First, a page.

$$\int f(z) dz\approx\sum_{k=1}^n f(z_k)(z_k-z_{k-1})=\sum_{k=1}^n f(z_k)\Delta z_k.$$

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Bacle2

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But I think we can see that the net contributions of antipodes do not cancel out

(we can ignore the contribution of r, since it cancels out). While it is true that:

1/z= 1/e^{iθ} =e^{-iθ} =cos(-θ)+isin(-θ)=cosθ-isinθ

and, for the antipode e^{i(θ+∏)}= -cosθ+isinθ ,

The contributions of θ=0 must cancel out that of both θ=∏. But the contribution of ∏

must also cancel out that of 2∏.

(we can ignore the contribution of r, since it cancels out). While it is true that:

1/z= 1/e

and, for the antipode e

The contributions of θ=0 must cancel out that of both θ=∏. But the contribution of ∏

must also cancel out that of 2∏.

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Office_Shredder

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But I think we can see that the net contributions of antipodes do not cancel out

(we can ignore the contribution of r, since it cancels out). While it is true that:

1/z= 1/e^{iθ}=e^{-iθ}=cos(-θ)+isin(-θ)=cosθ-isinθ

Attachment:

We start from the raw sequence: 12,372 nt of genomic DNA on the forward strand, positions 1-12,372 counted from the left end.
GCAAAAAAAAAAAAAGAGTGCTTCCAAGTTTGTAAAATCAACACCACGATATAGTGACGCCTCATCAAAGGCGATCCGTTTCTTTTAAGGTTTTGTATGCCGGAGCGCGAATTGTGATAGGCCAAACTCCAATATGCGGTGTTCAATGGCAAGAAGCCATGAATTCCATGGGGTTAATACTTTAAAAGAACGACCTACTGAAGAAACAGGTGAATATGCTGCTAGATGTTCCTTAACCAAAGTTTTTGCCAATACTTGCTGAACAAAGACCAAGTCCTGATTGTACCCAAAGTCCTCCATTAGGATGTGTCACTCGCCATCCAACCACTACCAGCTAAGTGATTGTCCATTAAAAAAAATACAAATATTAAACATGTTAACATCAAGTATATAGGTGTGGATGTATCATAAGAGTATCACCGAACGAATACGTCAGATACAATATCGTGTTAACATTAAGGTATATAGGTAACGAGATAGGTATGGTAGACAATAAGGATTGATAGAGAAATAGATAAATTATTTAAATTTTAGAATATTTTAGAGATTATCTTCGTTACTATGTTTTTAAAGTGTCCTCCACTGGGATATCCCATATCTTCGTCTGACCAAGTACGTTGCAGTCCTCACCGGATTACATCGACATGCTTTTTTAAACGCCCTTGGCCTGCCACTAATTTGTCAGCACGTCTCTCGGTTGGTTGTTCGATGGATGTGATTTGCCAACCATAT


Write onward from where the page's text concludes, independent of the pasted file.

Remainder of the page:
and, for the antipode e^{i(θ+∏)}= -cosθ+isinθ ,

The contributions of θ=0 must cancel out that of both θ=∏. But the contribution of ∏

must also cancel out that of 2∏.

This is incorrect. When integrating from 0 to 2pi the angles 0, pi and 2pi are the only angles for which you get this happening. And assuming your Riemann sum is a left or right hand sum the angles 0 and 2pi won't both show up

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Bacle2

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This is incorrect. When integrating from 0 to 2pi the angles 0, pi and 2pi are the only angles for which you get this happening. And assuming your Riemann sum is a left or right hand sum the angles 0 and 2pi won't both show up

Of course; I was referring to the talk about odd real-valued functions canceling out,

that some where talking about ,and it is an informal argument. I should have been more

clear on that.

A rigorous argument would have required , as you said, Riemann sums, choices of

elements in partitions, etc.